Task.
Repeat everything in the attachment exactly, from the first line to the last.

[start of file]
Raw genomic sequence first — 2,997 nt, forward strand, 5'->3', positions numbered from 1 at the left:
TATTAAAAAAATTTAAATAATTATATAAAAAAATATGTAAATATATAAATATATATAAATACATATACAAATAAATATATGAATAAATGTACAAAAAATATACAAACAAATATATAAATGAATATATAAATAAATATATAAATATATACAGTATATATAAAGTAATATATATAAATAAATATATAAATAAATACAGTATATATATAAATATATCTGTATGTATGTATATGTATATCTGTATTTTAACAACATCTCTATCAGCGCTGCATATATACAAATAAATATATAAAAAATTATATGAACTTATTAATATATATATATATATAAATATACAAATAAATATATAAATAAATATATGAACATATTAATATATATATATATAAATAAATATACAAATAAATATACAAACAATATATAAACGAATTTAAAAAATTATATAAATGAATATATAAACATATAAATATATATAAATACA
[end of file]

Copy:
Raw genomic sequence first — 2,997 nt, forward strand, 5'->3', positions numbered from 1 at the left:
TATTAAAAAAATTTAAATAATTATATAAAAAAATATGTAAATATATAAATATATATAAATACATATACAAATAAATATATGAATAAATGTACAAAAAATATACAAACAAATATATAAATGAATATATAAATAAATATATAAATATATACAGTATATATAAAGTAATATATATAAATAAATATATAAATAAATACAGTATATATATAAATATATCTGTATGTATGTATATGTATATCTGTATTTTAACAACATCTCTATCAGCGCTGCATATATACAAATAAATATATAAAAAATTATATGAACTTATTAATATATATATATATATAAATATACAAATAAATATATAAATAAATATATGAACATATTAATATATATATATATAAATAAATATACAAATAAATATACAAACAATATATAAACGAATTTAAAAAATTATATAAATGAATATATAAACATATAAATATATATAAATACA